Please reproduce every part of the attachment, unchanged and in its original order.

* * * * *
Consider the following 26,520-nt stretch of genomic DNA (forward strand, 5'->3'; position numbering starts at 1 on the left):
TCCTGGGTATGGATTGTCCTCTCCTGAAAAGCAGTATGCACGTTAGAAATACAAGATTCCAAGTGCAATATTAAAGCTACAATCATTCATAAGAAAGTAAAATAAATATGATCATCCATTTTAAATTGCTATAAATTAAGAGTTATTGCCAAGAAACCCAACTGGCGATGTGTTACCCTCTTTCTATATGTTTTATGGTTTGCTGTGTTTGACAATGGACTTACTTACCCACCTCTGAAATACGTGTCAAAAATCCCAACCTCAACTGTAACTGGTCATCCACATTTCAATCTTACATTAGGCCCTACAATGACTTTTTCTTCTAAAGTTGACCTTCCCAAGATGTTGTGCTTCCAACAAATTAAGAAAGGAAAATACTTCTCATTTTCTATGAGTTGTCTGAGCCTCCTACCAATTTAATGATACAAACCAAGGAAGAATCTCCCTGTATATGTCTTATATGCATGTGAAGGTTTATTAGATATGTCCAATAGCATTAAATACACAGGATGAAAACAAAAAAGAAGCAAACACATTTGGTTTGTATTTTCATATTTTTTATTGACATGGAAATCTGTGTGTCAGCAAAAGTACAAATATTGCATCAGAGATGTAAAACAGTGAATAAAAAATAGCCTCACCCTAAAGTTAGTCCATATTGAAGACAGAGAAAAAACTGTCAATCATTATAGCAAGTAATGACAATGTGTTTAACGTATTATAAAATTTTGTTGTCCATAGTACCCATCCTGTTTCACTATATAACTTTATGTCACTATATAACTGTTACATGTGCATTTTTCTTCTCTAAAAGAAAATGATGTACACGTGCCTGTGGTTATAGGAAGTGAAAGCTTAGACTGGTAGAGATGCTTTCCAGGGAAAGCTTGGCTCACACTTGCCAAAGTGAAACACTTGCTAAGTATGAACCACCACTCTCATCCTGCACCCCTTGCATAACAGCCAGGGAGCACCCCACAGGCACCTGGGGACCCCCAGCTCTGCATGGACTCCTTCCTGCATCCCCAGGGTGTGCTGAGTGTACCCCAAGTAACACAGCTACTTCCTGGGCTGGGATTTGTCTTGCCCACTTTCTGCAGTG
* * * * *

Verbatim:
Consider the following 26,520-nt stretch of genomic DNA (forward strand, 5'->3'; position numbering starts at 1 on the left):
TCCTGGGTATGGATTGTCCTCTCCTGAAAAGCAGTATGCACGTTAGAAATACAAGATTCCAAGTGCAATATTAAAGCTACAATCATTCATAAGAAAGTAAAATAAATATGATCATCCATTTTAAATTGCTATAAATTAAGAGTTATTGCCAAGAAACCCAACTGGCGATGTGTTACCCTCTTTCTATATGTTTTATGGTTTGCTGTGTTTGACAATGGACTTACTTACCCACCTCTGAAATACGTGTCAAAAATCCCAACCTCAACTGTAACTGGTCATCCACATTTCAATCTTACATTAGGCCCTACAATGACTTTTTCTTCTAAAGTTGACCTTCCCAAGATGTTGTGCTTCCAACAAATTAAGAAAGGAAAATACTTCTCATTTTCTATGAGTTGTCTGAGCCTCCTACCAATTTAATGATACAAACCAAGGAAGAATCTCCCTGTATATGTCTTATATGCATGTGAAGGTTTATTAGATATGTCCAATAGCATTAAATACACAGGATGAAAACAAAAAAGAAGCAAACACATTTGGTTTGTATTTTCATATTTTTTATTGACATGGAAATCTGTGTGTCAGCAAAAGTACAAATATTGCATCAGAGATGTAAAACAGTGAATAAAAAATAGCCTCACCCTAAAGTTAGTCCATATTGAAGACAGAGAAAAAACTGTCAATCATTATAGCAAGTAATGACAATGTGTTTAACGTATTATAAAATTTTGTTGTCCATAGTACCCATCCTGTTTCACTATATAACTTTATGTCACTATATAACTGTTACATGTGCATTTTTCTTCTCTAAAAGAAAATGATGTACACGTGCCTGTGGTTATAGGAAGTGAAAGCTTAGACTGGTAGAGATGCTTTCCAGGGAAAGCTTGGCTCACACTTGCCAAAGTGAAACACTTGCTAAGTATGAACCACCACTCTCATCCTGCACCCCTTGCATAACAGCCAGGGAGCACCCCACAGGCACCTGGGGACCCCCAGCTCTGCATGGACTCCTTCCTGCATCCCCAGGGTGTGCTGAGTGTACCCCAAGTAACACAGCTACTTCCTGGGCTGGGATTTGTCTTGCCCACTTTCTGCAGTG